In yet another embodiment, more than two communications modes may be offered through the transmitter, wherein each mode provides a different data rate. Or, alternatively, the transmitter may be operable to switch to any number of different data rates when switching to the temporary communications mode, described above. In any event, when switching to a different data rate by changing the coding gain, the synchronization established for the present data rate may either be held frozen for the duration of the temporary mode, or a new synchronization may be established for the temporary mode, depending on the duration of the mode.

As illustrated in FIG. 1, communication system 10 can be any CDMA communication system, wherein wireless communications are established between a transmitting unit and a receiving unit. In one embodiment of such a CDMA communications system, once a low rate CDMA FDD channel is established between the transmitting and receiving units, the units continuously optimize dynamic power control and maintain despreading synchronization.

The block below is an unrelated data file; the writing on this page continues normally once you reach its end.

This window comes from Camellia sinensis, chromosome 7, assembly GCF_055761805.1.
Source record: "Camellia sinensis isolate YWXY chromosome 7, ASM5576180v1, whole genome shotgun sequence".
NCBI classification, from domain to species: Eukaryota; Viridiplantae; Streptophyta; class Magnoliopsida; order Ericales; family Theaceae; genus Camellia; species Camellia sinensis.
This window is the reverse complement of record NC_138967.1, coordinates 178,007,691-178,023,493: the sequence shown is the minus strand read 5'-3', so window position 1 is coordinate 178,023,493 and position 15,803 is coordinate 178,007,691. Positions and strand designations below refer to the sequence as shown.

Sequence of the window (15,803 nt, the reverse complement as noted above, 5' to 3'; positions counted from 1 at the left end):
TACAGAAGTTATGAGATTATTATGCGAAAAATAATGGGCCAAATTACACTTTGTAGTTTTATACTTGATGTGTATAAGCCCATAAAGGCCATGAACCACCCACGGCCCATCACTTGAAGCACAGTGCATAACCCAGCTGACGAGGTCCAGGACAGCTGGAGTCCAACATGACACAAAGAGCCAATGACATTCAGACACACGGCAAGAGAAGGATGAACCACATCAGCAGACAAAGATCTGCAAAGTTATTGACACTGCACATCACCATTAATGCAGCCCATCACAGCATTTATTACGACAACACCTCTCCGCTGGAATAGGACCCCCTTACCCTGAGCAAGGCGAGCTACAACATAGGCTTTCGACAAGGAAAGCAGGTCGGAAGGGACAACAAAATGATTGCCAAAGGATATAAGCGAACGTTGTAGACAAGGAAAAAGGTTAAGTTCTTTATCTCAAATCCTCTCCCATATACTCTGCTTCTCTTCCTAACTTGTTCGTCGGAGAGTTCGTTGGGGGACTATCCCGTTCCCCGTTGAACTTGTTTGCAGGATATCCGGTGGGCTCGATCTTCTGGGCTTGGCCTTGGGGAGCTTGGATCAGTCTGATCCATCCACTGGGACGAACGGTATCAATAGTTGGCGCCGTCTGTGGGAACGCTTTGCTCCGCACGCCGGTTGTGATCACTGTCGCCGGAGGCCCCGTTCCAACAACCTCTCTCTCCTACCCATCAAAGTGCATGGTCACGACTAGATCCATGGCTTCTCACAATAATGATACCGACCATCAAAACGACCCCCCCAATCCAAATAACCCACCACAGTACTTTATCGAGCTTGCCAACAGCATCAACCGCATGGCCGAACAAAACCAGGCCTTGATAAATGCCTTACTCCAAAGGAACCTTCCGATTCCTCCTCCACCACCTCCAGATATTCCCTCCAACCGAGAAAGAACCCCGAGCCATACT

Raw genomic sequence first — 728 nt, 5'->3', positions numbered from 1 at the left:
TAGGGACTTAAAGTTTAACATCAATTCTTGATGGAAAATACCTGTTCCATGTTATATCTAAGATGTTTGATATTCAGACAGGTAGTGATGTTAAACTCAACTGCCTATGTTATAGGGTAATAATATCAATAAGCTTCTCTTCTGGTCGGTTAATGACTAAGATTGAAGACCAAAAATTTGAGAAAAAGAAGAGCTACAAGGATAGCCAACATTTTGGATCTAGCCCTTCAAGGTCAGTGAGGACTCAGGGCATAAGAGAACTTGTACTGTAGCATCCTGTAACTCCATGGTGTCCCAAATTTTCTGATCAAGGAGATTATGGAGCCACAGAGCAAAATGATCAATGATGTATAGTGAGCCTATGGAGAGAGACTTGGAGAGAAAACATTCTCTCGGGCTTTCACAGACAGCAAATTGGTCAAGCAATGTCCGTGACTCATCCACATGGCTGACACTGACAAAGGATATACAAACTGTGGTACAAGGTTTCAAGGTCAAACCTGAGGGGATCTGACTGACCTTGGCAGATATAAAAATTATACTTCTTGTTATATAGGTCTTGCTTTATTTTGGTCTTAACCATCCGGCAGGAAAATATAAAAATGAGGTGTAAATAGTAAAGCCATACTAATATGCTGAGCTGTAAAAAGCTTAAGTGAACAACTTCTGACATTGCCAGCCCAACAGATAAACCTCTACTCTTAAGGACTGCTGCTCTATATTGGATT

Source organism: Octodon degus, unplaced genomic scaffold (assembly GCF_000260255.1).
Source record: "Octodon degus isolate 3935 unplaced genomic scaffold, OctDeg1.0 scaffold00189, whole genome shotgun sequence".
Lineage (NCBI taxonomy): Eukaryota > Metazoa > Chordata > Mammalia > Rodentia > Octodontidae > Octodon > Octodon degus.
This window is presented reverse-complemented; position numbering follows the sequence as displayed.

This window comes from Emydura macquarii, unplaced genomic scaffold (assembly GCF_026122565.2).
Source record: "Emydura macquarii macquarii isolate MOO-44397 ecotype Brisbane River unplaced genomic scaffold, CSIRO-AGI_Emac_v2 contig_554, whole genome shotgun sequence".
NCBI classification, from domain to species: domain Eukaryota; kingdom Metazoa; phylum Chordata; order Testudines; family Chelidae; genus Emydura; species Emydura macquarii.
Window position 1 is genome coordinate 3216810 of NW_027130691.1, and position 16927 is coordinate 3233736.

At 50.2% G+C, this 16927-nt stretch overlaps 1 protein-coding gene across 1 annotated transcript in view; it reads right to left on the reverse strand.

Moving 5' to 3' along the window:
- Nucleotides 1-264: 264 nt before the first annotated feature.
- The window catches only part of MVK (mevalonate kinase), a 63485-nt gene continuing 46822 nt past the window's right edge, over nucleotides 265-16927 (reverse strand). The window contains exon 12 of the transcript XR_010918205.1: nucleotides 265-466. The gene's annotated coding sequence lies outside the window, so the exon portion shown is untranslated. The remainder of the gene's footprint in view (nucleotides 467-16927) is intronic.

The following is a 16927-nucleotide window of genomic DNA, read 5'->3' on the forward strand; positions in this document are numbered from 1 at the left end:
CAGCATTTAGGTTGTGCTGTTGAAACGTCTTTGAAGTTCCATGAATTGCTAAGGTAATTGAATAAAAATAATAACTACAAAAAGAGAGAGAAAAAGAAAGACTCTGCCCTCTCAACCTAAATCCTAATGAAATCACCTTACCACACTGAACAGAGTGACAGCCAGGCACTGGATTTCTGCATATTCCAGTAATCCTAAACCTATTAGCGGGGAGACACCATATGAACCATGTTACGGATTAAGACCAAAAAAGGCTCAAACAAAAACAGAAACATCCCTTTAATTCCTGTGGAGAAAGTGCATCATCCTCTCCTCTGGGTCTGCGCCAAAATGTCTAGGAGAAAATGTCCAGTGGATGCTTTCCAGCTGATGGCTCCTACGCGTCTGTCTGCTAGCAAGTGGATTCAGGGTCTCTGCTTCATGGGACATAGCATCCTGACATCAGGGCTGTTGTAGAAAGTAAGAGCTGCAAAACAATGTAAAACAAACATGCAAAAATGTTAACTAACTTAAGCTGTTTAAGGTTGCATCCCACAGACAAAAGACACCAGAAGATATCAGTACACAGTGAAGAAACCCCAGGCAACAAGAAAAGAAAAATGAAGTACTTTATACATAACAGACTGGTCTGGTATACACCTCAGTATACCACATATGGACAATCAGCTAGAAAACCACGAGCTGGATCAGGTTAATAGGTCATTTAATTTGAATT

In another embodiment, the receiver can be a RAKE receiver configured to acquire, track, and despread a spread spectrum packet data signal from the transmitting unit at any given data rate, and thus any given coding gain. Referring now to FIG. 3 there is shown a block diagram of one embodiment of a RAKE circuit utilized in a RAKE receiver to provide the multi-rate communications according to the present invention. As shown, RAKE circuit 30 has a correlator 31 coupled to a series of correlators 32-37. Correlators 31-37 are electrically coupled to peak detector 38, acquisition subcircuit 39 and tracking counter subcircuit 40.

In operation, RAKE circuit 30, which is controlled by a digital signal processor, provides the means for acquiring and tracking a signal transmitted on the wireless system of the present invention. That is, RAKE circuit 30 provides the controlling digital signal processor with the necessary information to combine multiple-received signals associated with multiple refection of the transmitted signal. Such multipath distortion is a phenomenon observed in wireless communications that occurs due to the multiple reflections of the transmitted signal arriving at the antenna of the receiver at different delays. In spread spectrum systems, these multiple images can be separated and realigned using what is known as a "RAKE", wherein the heart of the RAKE is the multiple correlator finger 31-37 shown in FIG. 3. Although seven fingers are shown, a RAKE receiver can be configured with any number of fingers without substantially changing the design or operation of the receiver.